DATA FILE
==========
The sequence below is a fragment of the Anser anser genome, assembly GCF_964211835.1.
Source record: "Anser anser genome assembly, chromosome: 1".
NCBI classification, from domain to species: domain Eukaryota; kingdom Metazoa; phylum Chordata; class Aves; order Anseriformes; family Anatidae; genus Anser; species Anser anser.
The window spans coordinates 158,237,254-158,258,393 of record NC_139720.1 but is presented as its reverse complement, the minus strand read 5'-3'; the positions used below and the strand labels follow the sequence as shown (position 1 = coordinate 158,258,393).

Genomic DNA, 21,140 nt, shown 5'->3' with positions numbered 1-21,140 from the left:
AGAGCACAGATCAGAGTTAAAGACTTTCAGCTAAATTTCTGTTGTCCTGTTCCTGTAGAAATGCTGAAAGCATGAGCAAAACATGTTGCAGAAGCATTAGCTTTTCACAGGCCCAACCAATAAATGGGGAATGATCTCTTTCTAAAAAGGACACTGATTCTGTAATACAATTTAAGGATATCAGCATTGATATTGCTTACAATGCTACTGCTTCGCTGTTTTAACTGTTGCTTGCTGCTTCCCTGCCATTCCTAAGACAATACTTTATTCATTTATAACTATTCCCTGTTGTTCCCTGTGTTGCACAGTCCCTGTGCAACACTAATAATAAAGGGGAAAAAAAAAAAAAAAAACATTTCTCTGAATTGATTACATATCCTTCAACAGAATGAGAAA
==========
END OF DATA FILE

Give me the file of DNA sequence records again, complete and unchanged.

The sequence below is a fragment of the Anser anser genome, assembly GCF_964211835.1.
Source record: "Anser anser genome assembly, chromosome: 1".
NCBI classification, from domain to species: domain Eukaryota; kingdom Metazoa; phylum Chordata; class Aves; order Anseriformes; family Anatidae; genus Anser; species Anser anser.
The window spans coordinates 158,237,254-158,258,393 of record NC_139720.1 but is presented as its reverse complement, the minus strand read 5'-3'; the positions used below and the strand labels follow the sequence as shown (position 1 = coordinate 158,258,393).

Genomic DNA, 21,140 nt, shown 5'->3' with positions numbered 1-21,140 from the left:
AGAGCACAGATCAGAGTTAAAGACTTTCAGCTAAATTTCTGTTGTCCTGTTCCTGTAGAAATGCTGAAAGCATGAGCAAAACATGTTGCAGAAGCATTAGCTTTTCACAGGCCCAACCAATAAATGGGGAATGATCTCTTTCTAAAAAGGACACTGATTCTGTAATACAATTTAAGGATATCAGCATTGATATTGCTTACAATGCTACTGCTTCGCTGTTTTAACTGTTGCTTGCTGCTTCCCTGCCATTCCTAAGACAATACTTTATTCATTTATAACTATTCCCTGTTGTTCCCTGTGTTGCACAGTCCCTGTGCAACACTAATAATAAAGGGGAAAAAAAAAAAAAAAAACATTTCTCTGAATTGATTACATATCCTTCAACAGAATGAGAAA